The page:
20 Best Hair Metal Ballads of the '80s and '90s

The 1980s and early 1990s were the heydays of hair metal. These bands sold out concerts around the world and their songs dominated the airwaves. Their biggest hits tended to be ballads, the type of songs that had fans waving lighters in the air, way back in the dark ages before cell phones. We scoured our memory banks to bring you what we consider the 20 best hair metal ballads. But be warned: Since we don't consider Guns N' Roses to be a hair metal band, you won't see "Sweet Child o' Mine" on this list. But we do think it's a great song.

of 20

"Every Rose Has Its Thorn" - Poison

Poison on stage
Scott Legato / Getty Images

To us, this is the quintessential hair metal ballad. It starts off with an acoustic guitar, eventually kicks into power ballad mode, and then mellows out again at the end. Poison is also No. 1 on our list of the best hair bands, so it's only appropriate that one of their songs is the best hair metal ballad.

of 20

"I Remember You" - Skid Row

Skid Row held on to their success a little longer than most hair bands, due in no small part to lead singer Sebastian Bach's impressive vocals. The group had several radio hits, the biggest being "18 And Life." Their ballad "Wasted Time" is a great song, but "I Remember You" was more popular—and it has really held up well. It starts off mellow and acoustic, then kicks into symphonic power ballad mode, with Bach hitting those stratospheric high notes for which he was famous.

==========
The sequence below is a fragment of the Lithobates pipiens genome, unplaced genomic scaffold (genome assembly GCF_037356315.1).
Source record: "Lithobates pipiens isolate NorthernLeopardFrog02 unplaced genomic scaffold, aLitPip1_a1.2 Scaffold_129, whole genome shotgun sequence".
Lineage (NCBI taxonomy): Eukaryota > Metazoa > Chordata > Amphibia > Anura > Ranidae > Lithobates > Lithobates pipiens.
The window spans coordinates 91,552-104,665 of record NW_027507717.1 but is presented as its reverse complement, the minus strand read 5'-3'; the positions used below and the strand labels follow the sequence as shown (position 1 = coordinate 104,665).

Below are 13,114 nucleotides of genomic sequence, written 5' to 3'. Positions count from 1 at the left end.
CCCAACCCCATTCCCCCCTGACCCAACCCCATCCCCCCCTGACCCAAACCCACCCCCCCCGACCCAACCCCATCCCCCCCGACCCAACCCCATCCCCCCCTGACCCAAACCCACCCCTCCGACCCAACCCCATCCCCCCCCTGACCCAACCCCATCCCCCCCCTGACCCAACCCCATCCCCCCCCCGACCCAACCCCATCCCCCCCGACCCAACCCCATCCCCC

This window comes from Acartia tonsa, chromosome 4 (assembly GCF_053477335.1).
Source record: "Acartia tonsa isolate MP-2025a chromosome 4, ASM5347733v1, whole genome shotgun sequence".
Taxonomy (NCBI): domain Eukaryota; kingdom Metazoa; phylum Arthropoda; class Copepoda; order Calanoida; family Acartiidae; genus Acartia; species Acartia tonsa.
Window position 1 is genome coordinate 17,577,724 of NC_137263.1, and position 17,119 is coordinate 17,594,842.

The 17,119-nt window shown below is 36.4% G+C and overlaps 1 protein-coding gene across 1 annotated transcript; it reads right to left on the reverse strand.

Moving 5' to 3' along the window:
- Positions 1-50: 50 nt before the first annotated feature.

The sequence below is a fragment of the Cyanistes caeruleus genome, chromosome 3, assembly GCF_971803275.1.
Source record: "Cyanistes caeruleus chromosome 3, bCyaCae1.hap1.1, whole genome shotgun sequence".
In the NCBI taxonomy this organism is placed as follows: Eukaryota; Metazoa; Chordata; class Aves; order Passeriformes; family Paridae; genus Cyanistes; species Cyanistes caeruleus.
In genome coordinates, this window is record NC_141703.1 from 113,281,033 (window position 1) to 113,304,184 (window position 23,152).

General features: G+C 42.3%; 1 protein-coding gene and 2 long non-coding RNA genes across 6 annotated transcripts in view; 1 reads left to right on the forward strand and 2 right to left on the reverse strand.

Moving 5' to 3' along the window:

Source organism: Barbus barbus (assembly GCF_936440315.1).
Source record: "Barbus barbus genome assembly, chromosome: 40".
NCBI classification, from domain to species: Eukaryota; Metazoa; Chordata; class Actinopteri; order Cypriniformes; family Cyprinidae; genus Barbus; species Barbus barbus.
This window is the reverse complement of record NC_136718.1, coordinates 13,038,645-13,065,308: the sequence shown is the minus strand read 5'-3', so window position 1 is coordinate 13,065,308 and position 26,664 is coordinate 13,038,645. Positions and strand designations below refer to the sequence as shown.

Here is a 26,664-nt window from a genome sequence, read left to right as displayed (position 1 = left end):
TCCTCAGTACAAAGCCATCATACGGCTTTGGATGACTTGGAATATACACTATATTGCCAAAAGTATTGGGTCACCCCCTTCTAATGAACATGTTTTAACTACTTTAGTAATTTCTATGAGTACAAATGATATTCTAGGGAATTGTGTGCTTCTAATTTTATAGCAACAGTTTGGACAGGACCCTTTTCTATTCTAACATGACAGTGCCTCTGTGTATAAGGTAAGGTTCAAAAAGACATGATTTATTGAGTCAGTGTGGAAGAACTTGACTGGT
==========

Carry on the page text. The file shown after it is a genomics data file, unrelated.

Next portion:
of 20

"Heaven" - Warrant

The band that wrote the rousing "Cherry Pie" and "Down Boys" were also great balladeers. "I Saw Red" and "Sometimes She Cries" are great, but we think "Heaven" edges both out by a hair. It has a really catchy chorus, some nice harmonies, and the signature hair metal acoustic start followed by power guitars and soaring vocals. Unfortunately, lead singer Jani Lane battled alcohol and drug problems for many years and passed away in 2011.

of 20

"When the Children Cry" - White Lion

Hair band lyrics were generally about girls and partying or partying and girls. White Lion got a little more political, with a ballad about the impact of war on the next generation. Mike Tramp has a unique-sounding voice, and this was White Lion's biggest hit. It doesn't have the typical mellow/kick-in/mellow/kick-in cycle of most hair metal ballads. Instead, it remains mellow throughout—even the guitar solo is subdued.